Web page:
By taking a proactive approach, Mint.com actually helps protect you from the vast majority of fraud – better than just about any website out there.

Concerning whether using Mint.com violates your bank terms & conditions:

Consider that Quicken and Microsoft Money ask you for the exact same credentials as Mint.com, and have been for the past 10 years. MS Money even uses Yodlee to make it’s connection to banks (same as Mint.com, BofA, and Fidelity).

The problem with those tools is they cost $30-$80, sunset their products every 2-3 years to force an upgrade, require an hour to setup, and take an hour a week to maintain.

Mint is like an extension to online banking: pull all your accounts together in one place, finally see where your money goes, get alerts on anything out of whack, and find savings opportunities worth an average of $1,000/user.

Mint never gives your information to third party advertisers. We have a proprietary database of financial offers, interest rates, and communications (phone, tv, internet, wireless) providers. The matching is done in software, anonymously.

Your information never leaves Mint.com. If or when you click through on a savings opportunity, no information is passed except that the click came from Mint.com.

Mint does make a small referral fee from advertisers on some offers. That’s what keeps Mint free. Whether we have a relationship with a provider in no way affects our ranking algorithm – we find users the best interest rate or lowest price regardless.

What this means in the end is Mint only makes money if we can find ways for the user to save money. And we think that’s pretty revolutionary. The only ads you see are ads that make you money…think about how different that is as a business model.

What the company, by that time, seemed not to be dealing with is the offers it makes are often not competitive with or comparable to what users are getting, mint is just having no way to know that!

For example, I have a Capital One card with 1% back. You see my Capital One account with ? for a cash return, and “offer” me a 1% back card (a *savings* of $250/year!). There needs to be a way to user input the specifics of current accounts and products before you offer to “save” me all that dough!

Mint has told by that time they are tackling the issue within the next month or so, they will be able to accurately capture the rewards earned on just about every credit card. Then, it will be able to accurately reflect the fact you are earning 1% back on your Capital One card. We were unable to dig something up from the public web as to whether this issue has been fixed or not.

Some more drawbacks as we have found them around Web are as follows. You can’t import data to Mint in any way other than through your financial institution, meaning that if you’ve got years’ worth of financial data in Quicken, don’t count on importing it to Mint. That said, Mint can load over a year of your most recent financial data (depending on how long your institution provides it) when you sign up.  On a similar note, Mint doesn’t export data—meaning if you decided to ditch Mint for another money management solution, you’re not going to get a CSV file or any other export of your data.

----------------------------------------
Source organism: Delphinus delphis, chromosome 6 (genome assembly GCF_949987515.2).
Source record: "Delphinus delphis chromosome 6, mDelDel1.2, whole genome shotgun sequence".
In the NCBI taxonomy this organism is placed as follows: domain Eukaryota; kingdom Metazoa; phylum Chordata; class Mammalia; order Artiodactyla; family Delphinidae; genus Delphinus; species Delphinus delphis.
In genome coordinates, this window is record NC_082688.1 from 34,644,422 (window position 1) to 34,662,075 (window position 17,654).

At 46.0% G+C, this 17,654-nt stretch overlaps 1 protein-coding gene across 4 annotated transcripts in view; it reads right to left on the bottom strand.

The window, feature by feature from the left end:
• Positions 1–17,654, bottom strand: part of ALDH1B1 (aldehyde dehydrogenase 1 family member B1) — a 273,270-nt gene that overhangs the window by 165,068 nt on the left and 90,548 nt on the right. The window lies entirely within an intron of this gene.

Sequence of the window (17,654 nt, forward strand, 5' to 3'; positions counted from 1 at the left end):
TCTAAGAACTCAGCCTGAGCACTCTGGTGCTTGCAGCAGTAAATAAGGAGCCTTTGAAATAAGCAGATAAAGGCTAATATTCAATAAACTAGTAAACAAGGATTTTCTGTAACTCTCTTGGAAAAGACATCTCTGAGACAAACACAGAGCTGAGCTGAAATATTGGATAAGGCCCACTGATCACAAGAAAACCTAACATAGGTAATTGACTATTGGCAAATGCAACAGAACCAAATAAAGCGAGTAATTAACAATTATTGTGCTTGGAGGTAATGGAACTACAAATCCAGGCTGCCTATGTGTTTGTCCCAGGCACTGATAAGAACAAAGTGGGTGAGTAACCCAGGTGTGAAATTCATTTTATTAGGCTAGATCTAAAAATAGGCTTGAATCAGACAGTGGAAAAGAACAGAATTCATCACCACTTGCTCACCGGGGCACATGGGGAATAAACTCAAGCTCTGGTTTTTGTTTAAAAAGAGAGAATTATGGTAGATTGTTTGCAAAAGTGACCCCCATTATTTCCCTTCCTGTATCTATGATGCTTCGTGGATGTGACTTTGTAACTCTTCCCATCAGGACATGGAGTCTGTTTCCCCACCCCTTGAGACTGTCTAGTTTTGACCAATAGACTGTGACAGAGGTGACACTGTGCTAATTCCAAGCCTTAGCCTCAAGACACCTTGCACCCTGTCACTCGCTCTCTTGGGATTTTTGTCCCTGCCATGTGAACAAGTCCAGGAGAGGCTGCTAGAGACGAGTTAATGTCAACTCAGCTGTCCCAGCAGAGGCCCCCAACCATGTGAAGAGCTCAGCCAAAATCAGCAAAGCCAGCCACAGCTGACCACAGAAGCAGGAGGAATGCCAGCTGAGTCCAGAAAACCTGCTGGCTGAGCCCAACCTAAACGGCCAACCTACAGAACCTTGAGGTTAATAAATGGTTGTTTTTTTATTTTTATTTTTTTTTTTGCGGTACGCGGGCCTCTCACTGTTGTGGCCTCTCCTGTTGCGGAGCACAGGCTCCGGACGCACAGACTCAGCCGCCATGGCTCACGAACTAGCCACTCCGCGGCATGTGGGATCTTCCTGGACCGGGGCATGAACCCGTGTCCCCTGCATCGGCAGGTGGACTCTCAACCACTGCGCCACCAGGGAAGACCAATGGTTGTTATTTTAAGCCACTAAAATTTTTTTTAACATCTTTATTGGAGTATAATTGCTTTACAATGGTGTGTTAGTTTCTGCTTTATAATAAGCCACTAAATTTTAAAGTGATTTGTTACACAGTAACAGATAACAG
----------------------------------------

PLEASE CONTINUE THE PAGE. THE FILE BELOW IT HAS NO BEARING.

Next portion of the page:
The most notable and practical drawback to Mint came in the form of strangely named, incomplete transaction descriptions (the imported name was strange—the actual transaction name at the originating financial institution was more descriptive). As a result, I ran into problems setting up renaming rules for transactions in Mint. For example, a transaction that read in my checking account (at the actual US Bank web site) as “Web Authorized Payment AT&T” showed up in Mint as “Web Payment” or something along those lines. I set Mint to automatically rename this transaction to AT&T, but then every Web Authorized Payment in my account was renamed AT&T, although some were gas or water and power bills. Similarly, “Purchase with PIN” shows up in the ledger as “With,” which is not terribly helpful. Next to the all-in-one account integration, automation is Mint’s biggest draw—which means these sort of minor issues need worked out before you can set up renaming rules with complete confidence (especially since you can’t currently undo renaming rules). On the flip side, Mint claims to accurately identify and rename 90% of imported transactions without any need for user import, compared to Quicken’s 40% (their numbers).

Management team

Aaron Patzer
Founder and CEO
Aaron is both the visionary and technical mind behind Mint, the first free, automatic and secure way to manage and save money online. He designed Mint to meet his own needs and those of people like him who value the immediacy of the Web, simplicity and their free time. With 10 patents filed or pending, Aaron brings strong innovation skills to Mint. Prior to founding Mint, Aaron was an architect and technical lead for the San Jose division of Nascentric. Before Nascentric, Aaron worked for IBM and founded two web development and online marketing companies: PWeb and International. Aaron holds an MSEE from Princeton University and a BS in computer science, computer engineering, and electrical engineering from Duke University.

Aaron’s Financial Personality? Über-Frugal but lusting in his heart for expensive cars.

Donna Wells
Chief Marketing Officer